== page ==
One of the things that has come to me, by being tested, is my focus. At one point, I was simply about getting things down. The two pages, two to three poems, blogposts would be hurtled out there with a speed that I look back on in bemusement and envy. Now, my output is less but it’s not sourced in apathy or disinterest.
It’s focus. When I write now, it’s informed by the lessons from a number of teachers:
- Reading. Reading. Oh dear god, I would rather read than anything. I like to binge watch Netflix, play videogames and such but I always feel a vague guilt about the latter, because it won’t necessarily advance my purpose. I read voraciously, both as a reader and as a writer.
- Failings on previous projects. When you have to highlight and edit your previously generous hand in terms of using the word ‘and’ or ‘then’, it bites you hard. You feel that bite when you’re working on the next thing. Some measure of idiocy will bite you on the next one but it becomes useful to fail brighter and harder each time out. You only fail if you quit, and I’ve learned a great deal with each project. That means I’m paying attention to the micro, even in the exploratory draft, which is sometimes the equivalent of fingerpainting or air guitar, you just do it and feel self conscious afterwards. Or not. I play air bass, fingerstyle not slapping. Never miss a note, either.
It’s not as immediate as writing something and posting it within thirty seconds, hopefully to immediate acclaim. In my case, it’s four likes and a comment once in a while but I know I’m not reciprocal in that. I do read your blogs, but my focus is always going to be the book. This journeyman/apprentice stage of things is demanding, especially when I want to get myself to a point where a legacy publisher can determine whether I am worth betting on. Without being an adult colouring book or a YouTuber offering make up tips, that cuts my odds already and so I put more into the work because it is the only thing I can control. I don’t fetishize failure or rejection but it’s the risk you take when you put your work out there, either direct to an audience or through distribution and publication channels.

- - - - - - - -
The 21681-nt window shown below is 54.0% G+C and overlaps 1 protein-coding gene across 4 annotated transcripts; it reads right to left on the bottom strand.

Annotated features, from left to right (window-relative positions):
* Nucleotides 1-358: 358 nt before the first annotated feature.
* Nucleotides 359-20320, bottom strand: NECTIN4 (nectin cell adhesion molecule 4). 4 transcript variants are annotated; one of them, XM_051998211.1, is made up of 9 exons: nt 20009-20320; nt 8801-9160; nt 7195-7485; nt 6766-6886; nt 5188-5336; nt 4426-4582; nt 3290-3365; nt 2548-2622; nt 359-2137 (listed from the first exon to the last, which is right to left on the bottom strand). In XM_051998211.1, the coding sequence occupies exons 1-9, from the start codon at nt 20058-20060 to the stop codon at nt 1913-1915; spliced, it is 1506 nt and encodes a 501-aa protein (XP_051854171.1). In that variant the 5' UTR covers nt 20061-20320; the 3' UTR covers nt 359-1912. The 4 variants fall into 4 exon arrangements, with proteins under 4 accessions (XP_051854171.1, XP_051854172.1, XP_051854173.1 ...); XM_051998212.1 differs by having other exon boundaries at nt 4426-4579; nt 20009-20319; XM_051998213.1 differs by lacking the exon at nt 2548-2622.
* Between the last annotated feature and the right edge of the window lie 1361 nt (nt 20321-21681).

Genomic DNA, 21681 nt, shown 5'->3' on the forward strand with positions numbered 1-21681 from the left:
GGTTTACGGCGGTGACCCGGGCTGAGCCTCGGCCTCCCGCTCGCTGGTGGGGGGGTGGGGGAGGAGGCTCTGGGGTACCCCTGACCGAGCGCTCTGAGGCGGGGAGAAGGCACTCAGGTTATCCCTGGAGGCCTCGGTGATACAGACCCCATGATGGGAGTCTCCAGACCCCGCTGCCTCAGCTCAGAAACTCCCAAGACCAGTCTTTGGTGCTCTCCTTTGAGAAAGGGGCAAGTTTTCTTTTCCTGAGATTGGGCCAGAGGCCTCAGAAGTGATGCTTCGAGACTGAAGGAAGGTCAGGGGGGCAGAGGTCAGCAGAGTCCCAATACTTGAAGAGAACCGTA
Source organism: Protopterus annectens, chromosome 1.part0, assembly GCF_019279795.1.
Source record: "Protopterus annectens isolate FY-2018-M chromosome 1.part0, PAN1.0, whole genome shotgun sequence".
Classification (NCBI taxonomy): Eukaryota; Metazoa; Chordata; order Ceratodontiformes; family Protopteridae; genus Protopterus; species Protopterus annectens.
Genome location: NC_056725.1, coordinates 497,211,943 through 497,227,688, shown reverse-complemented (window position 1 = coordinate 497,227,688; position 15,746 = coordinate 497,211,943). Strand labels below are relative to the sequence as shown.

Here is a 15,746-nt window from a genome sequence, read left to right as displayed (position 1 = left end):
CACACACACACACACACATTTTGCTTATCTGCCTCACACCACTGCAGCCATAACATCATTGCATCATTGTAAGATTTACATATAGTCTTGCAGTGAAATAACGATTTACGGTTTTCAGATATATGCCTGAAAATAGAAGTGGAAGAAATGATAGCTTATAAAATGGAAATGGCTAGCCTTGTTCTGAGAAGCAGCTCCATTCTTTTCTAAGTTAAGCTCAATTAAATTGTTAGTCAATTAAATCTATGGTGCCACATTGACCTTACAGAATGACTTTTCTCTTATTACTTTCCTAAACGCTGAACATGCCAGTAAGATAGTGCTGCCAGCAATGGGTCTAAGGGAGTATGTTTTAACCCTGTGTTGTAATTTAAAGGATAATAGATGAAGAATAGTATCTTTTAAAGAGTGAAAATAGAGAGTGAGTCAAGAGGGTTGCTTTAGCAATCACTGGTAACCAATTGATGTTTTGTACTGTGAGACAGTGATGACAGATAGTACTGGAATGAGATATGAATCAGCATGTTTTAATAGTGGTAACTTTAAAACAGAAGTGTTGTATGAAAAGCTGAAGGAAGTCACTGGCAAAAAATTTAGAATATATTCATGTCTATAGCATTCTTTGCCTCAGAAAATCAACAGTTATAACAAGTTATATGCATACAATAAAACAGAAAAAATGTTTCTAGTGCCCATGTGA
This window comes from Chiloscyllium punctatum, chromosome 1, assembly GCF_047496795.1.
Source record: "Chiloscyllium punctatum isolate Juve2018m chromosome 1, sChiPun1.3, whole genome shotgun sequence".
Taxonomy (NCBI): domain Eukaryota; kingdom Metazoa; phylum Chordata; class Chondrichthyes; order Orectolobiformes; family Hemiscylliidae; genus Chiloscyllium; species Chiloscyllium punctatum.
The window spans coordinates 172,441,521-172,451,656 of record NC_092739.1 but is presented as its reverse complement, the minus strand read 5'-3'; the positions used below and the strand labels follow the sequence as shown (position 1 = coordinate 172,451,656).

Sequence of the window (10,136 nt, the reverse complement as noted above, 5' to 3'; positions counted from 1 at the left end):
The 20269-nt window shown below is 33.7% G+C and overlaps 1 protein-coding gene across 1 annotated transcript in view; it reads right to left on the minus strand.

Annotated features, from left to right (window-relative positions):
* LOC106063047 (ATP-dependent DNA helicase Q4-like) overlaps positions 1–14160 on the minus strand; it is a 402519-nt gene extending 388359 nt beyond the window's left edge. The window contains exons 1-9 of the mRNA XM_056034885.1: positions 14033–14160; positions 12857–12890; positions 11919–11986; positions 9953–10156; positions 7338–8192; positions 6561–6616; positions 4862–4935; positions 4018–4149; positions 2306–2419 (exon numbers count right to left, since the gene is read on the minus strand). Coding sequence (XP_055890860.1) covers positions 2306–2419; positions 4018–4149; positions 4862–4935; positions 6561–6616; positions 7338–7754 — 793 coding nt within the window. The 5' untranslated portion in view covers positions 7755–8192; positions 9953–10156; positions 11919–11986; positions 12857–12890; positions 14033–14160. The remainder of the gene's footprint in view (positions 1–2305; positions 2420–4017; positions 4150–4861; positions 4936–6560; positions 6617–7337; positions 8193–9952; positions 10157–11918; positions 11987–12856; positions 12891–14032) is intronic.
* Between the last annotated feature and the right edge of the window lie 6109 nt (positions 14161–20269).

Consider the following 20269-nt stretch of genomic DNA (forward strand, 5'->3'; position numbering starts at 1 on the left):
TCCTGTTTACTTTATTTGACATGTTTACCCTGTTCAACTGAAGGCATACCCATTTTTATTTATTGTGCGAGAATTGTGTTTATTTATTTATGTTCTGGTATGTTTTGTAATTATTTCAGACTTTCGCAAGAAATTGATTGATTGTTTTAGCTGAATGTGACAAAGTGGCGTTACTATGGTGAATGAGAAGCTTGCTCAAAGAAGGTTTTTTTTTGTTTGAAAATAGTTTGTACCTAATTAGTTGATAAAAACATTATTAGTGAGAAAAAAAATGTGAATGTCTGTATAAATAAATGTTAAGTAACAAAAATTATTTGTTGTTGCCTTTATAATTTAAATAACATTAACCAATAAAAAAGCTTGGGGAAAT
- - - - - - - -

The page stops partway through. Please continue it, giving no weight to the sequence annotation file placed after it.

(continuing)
It gets me, in the literary discourse, that white men are supposed to fall on their swords for less represented people to make their art. I find that a great deal of this rhetoric ignores the issues of class and wealth, because I’m working class (blue collar) and I don’t often myself reflected in the literature I read unless I’m some broken teeth wheezing second act threat or it’s written in a patois that doesn’t bother to capture the humanity. I work as hard as I can to make the best possible art, and I won’t stand aside, I won’t quit. We’re not in competition with anyone other than ourselves. I don’t know the barriers in publishing for different people, I only see what’s in front of me.
It’s patronising to think that anyone needs permission to do it. Self-appointment, determination, discipline are universal traits and if you deny a particular group those in your projections, it says more about you than it does them. If you want to make art, fucking make it and keep putting it out until someone notices you. A guy was paralysed and could only communicate by blinking, he managed to write a book. Stephen Hawking speaks through machines and is confined to a wheelchair but he managed it. I don’t, in the face of that, have an excuse and neither do you. I read what I think is good, I enjoy being surprised and I want a diverse array of experiences represented because there’s an insecure kid or adult who yearns to see themselves looking back from the page. I get that entirely. The thing is, you have to fight for it and you don’t push yourself up by putting other people down. Life is difficult for everyone, it’s blithe to assume otherwise and we should be kind to everyone we meet or interact with.
People are people, with all their joys and sorrows, different in each way but all still the same. We’re the same species, all apertures through which the light of the universe shines through.
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